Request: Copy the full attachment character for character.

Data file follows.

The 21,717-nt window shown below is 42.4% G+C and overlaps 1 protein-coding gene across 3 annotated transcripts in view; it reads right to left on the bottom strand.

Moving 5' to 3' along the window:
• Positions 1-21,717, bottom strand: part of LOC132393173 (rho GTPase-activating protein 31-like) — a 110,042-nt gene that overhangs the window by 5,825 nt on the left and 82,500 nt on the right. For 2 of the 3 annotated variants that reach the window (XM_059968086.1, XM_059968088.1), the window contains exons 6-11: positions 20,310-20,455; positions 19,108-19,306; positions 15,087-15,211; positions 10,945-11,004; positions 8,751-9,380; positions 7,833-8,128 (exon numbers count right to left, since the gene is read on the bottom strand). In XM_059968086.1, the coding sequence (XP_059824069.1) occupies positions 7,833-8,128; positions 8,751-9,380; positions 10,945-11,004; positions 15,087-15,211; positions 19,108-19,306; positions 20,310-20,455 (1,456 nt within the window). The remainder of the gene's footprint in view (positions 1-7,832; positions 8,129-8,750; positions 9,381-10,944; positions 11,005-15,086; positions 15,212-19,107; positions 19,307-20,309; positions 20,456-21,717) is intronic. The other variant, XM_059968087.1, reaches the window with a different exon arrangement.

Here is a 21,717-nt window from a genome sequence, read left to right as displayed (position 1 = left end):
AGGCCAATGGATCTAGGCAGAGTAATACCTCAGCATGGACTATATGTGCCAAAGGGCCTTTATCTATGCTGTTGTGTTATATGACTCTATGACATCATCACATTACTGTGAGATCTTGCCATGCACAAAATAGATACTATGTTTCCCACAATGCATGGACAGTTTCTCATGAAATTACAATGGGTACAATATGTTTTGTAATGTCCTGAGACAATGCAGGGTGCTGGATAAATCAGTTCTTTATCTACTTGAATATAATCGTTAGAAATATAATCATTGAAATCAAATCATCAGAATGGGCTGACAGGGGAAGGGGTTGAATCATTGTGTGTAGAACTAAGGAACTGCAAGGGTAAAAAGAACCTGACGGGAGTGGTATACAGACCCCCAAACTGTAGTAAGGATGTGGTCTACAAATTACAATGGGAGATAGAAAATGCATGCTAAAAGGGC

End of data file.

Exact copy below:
The 21,717-nt window shown below is 42.4% G+C and overlaps 1 protein-coding gene across 3 annotated transcripts in view; it reads right to left on the bottom strand.

Moving 5' to 3' along the window:
• Positions 1-21,717, bottom strand: part of LOC132393173 (rho GTPase-activating protein 31-like) — a 110,042-nt gene that overhangs the window by 5,825 nt on the left and 82,500 nt on the right. For 2 of the 3 annotated variants that reach the window (XM_059968086.1, XM_059968088.1), the window contains exons 6-11: positions 20,310-20,455; positions 19,108-19,306; positions 15,087-15,211; positions 10,945-11,004; positions 8,751-9,380; positions 7,833-8,128 (exon numbers count right to left, since the gene is read on the bottom strand). In XM_059968086.1, the coding sequence (XP_059824069.1) occupies positions 7,833-8,128; positions 8,751-9,380; positions 10,945-11,004; positions 15,087-15,211; positions 19,108-19,306; positions 20,310-20,455 (1,456 nt within the window). The remainder of the gene's footprint in view (positions 1-7,832; positions 8,129-8,750; positions 9,381-10,944; positions 11,005-15,086; positions 15,212-19,107; positions 19,307-20,309; positions 20,456-21,717) is intronic. The other variant, XM_059968087.1, reaches the window with a different exon arrangement.

Here is a 21,717-nt window from a genome sequence, read left to right as displayed (position 1 = left end):
AGGCCAATGGATCTAGGCAGAGTAATACCTCAGCATGGACTATATGTGCCAAAGGGCCTTTATCTATGCTGTTGTGTTATATGACTCTATGACATCATCACATTACTGTGAGATCTTGCCATGCACAAAATAGATACTATGTTTCCCACAATGCATGGACAGTTTCTCATGAAATTACAATGGGTACAATATGTTTTGTAATGTCCTGAGACAATGCAGGGTGCTGGATAAATCAGTTCTTTATCTACTTGAATATAATCGTTAGAAATATAATCATTGAAATCAAATCATCAGAATGGGCTGACAGGGGAAGGGGTTGAATCATTGTGTGTAGAACTAAGGAACTGCAAGGGTAAAAAGAACCTGACGGGAGTGGTATACAGACCCCCAAACTGTAGTAAGGATGTGGTCTACAAATTACAATGGGAGATAGAAAATGCATGCTAAAAGGGC